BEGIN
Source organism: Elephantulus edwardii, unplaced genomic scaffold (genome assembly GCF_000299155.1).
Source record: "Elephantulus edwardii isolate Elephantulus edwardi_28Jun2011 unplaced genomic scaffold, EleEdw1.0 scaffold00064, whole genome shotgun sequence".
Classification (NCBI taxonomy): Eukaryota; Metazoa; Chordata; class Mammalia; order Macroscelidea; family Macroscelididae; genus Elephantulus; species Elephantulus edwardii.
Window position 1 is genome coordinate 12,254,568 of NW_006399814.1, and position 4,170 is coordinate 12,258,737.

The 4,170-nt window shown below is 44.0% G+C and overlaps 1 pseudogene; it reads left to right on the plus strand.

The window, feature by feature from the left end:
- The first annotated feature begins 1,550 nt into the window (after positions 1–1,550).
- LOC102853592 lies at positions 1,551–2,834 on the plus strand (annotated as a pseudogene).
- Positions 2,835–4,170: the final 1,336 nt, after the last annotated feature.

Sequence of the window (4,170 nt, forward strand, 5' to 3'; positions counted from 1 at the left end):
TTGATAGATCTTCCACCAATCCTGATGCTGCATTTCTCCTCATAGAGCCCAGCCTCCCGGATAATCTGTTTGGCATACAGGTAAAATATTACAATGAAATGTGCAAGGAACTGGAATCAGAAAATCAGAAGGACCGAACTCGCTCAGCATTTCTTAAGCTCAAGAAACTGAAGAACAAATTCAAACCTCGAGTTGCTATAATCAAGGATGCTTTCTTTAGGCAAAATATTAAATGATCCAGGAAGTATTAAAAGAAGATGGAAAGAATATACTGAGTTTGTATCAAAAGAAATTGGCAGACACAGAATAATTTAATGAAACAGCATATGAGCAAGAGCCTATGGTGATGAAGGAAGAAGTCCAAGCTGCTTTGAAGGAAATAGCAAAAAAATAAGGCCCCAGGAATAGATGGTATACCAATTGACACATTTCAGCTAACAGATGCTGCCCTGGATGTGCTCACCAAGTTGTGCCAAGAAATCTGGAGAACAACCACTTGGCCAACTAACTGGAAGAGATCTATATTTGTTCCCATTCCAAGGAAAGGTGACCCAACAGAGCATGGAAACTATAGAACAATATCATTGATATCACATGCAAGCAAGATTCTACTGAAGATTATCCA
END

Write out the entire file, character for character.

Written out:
Source organism: Elephantulus edwardii, unplaced genomic scaffold (genome assembly GCF_000299155.1).
Source record: "Elephantulus edwardii isolate Elephantulus edwardi_28Jun2011 unplaced genomic scaffold, EleEdw1.0 scaffold00064, whole genome shotgun sequence".
Classification (NCBI taxonomy): Eukaryota; Metazoa; Chordata; class Mammalia; order Macroscelidea; family Macroscelididae; genus Elephantulus; species Elephantulus edwardii.
Window position 1 is genome coordinate 12,254,568 of NW_006399814.1, and position 4,170 is coordinate 12,258,737.

The 4,170-nt window shown below is 44.0% G+C and overlaps 1 pseudogene; it reads left to right on the plus strand.

The window, feature by feature from the left end:
- The first annotated feature begins 1,550 nt into the window (after positions 1–1,550).
- LOC102853592 lies at positions 1,551–2,834 on the plus strand (annotated as a pseudogene).
- Positions 2,835–4,170: the final 1,336 nt, after the last annotated feature.

Sequence of the window (4,170 nt, forward strand, 5' to 3'; positions counted from 1 at the left end):
TTGATAGATCTTCCACCAATCCTGATGCTGCATTTCTCCTCATAGAGCCCAGCCTCCCGGATAATCTGTTTGGCATACAGGTAAAATATTACAATGAAATGTGCAAGGAACTGGAATCAGAAAATCAGAAGGACCGAACTCGCTCAGCATTTCTTAAGCTCAAGAAACTGAAGAACAAATTCAAACCTCGAGTTGCTATAATCAAGGATGCTTTCTTTAGGCAAAATATTAAATGATCCAGGAAGTATTAAAAGAAGATGGAAAGAATATACTGAGTTTGTATCAAAAGAAATTGGCAGACACAGAATAATTTAATGAAACAGCATATGAGCAAGAGCCTATGGTGATGAAGGAAGAAGTCCAAGCTGCTTTGAAGGAAATAGCAAAAAAATAAGGCCCCAGGAATAGATGGTATACCAATTGACACATTTCAGCTAACAGATGCTGCCCTGGATGTGCTCACCAAGTTGTGCCAAGAAATCTGGAGAACAACCACTTGGCCAACTAACTGGAAGAGATCTATATTTGTTCCCATTCCAAGGAAAGGTGACCCAACAGAGCATGGAAACTATAGAACAATATCATTGATATCACATGCAAGCAAGATTCTACTGAAGATTATCCA